“Mission-differentiated campuses” the next step for the University of Maine System

Schools in the University of Maine System will soon have their own specific programs that make the institutions stand out amongst them.

The system’s seven universities — University of Maine in Orono, Augusta, Farmington, Fort Kent, Machias, Presque Isle and Southern Maine locations — will lead programs that make each school unique. This is also to reduce the friction between all of the schools, and to eliminate unnecessary staff in the UMaine System.

If no plan were to be introduced and implemented, UMaine System products would have a $90 million deficit by 2020.

A motto for the UMaine system, “One University for all of Maine,” will be taken into effect in this new plan creating “mission-differentiated campuses.”

The System’s Chancellor, James Page, at a UMaine board meeting in January, said “[We] believe that we are way too administratively top heavy. We cannot afford the overhead of seven campuses plus the system office.”

A few schools know what they will place as their primary focus. The University of Maine at Machias will spotlight marine sciences, Farmington will target grooming future educators and Orono will continue to establish its land grant and research-based focus. As Orono has invested millions of dollars in its engineering facilities, it is determined that it will be the center of engineering in Maine.

Each school will not just focus on the one program they choose, but they will in fact be in charge of that specific program in order to better develop it in the state.

The plan is going to include organizing a human resources group, bringing most UMaine System staff onto the Orono or Augusta campus. This is to eliminate any barriers between the schools, so staff from all of them can work together to achieve similar goals.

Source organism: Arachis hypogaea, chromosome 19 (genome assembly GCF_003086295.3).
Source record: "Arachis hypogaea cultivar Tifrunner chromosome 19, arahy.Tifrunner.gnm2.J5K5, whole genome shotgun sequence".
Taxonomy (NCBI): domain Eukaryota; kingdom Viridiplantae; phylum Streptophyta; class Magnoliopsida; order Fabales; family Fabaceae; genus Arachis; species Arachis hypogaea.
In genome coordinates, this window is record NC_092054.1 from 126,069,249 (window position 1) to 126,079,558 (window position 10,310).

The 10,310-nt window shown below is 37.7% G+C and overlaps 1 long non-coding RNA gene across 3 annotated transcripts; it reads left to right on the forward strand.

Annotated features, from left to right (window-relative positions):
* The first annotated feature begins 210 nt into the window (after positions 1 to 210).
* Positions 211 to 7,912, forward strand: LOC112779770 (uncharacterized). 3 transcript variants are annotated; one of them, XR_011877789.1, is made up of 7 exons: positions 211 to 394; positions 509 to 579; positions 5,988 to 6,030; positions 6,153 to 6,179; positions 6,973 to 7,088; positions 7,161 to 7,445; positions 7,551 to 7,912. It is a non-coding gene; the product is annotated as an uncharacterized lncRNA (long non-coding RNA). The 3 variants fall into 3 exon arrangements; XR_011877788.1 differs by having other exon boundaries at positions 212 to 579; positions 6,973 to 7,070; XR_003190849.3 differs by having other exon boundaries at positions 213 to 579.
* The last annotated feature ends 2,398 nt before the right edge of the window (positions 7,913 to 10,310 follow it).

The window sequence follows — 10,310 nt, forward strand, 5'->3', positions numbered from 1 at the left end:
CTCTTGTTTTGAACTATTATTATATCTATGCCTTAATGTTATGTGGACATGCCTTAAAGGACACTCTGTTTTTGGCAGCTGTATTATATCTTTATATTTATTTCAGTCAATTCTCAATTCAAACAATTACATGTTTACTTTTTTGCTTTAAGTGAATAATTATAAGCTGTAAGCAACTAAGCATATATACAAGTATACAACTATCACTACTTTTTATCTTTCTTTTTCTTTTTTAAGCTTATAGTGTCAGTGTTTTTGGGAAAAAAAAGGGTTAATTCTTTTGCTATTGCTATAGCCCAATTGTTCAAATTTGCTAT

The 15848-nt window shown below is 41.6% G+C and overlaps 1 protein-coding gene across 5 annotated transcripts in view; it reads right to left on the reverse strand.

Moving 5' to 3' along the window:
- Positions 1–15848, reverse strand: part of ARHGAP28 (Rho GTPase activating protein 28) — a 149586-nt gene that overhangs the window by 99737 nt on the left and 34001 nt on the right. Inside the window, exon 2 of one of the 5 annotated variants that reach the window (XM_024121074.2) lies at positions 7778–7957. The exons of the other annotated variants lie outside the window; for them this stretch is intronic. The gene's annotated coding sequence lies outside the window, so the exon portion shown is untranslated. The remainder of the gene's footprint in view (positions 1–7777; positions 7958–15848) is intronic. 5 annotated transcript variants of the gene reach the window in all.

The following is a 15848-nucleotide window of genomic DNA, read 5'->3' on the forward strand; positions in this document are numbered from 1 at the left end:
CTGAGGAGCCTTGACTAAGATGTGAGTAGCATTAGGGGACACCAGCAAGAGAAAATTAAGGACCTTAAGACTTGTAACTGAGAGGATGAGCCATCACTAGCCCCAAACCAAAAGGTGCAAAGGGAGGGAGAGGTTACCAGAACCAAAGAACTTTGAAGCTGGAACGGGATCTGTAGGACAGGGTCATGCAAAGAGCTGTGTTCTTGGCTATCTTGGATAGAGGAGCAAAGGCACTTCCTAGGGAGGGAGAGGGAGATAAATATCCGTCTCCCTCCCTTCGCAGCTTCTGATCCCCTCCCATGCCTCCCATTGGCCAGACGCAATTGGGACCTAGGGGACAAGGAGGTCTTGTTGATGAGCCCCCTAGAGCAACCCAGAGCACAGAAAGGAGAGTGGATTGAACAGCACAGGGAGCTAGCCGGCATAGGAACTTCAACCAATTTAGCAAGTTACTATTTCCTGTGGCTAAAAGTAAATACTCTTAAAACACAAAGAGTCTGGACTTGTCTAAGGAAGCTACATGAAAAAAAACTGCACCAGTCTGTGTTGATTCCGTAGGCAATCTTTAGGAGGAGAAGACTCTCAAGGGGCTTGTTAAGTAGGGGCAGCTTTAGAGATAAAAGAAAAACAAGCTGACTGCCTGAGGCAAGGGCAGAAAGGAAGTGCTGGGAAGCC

According to Page, it’s most likely that staff will be moved to the Orono campus.

“To be sure, an enormous amount of what happens administratively will take place in Orono,” Page told Bangor Daily News.

The plan will also be able to figure out how programs are offered throughout the UMaine System, making sure that one school’s specific focus isn’t replicated somewhere else.

With engineering as the primary focus at UMaine in Orono, other programs like nursing and computer science have potential to be restructured within various schools. The mathematics and english programs will not be changed throughout the entire UMaine System.

The University of Maine’s president, Susan Hunter, believes this plan will be very efficient in improving the structure of programs in the state of Maine, which will help increase student enrollment.

“Being worse at things and being smaller is not what we’re after,” Hunter said.

The plan does have a minor drawback to it, as it is not clear which programs will be focused at certain institutions, and it’s up in the air to how many jobs will be lost in the changes.

“We’re reducing barriers that have really stifled innovation and cooperation,” Page said.

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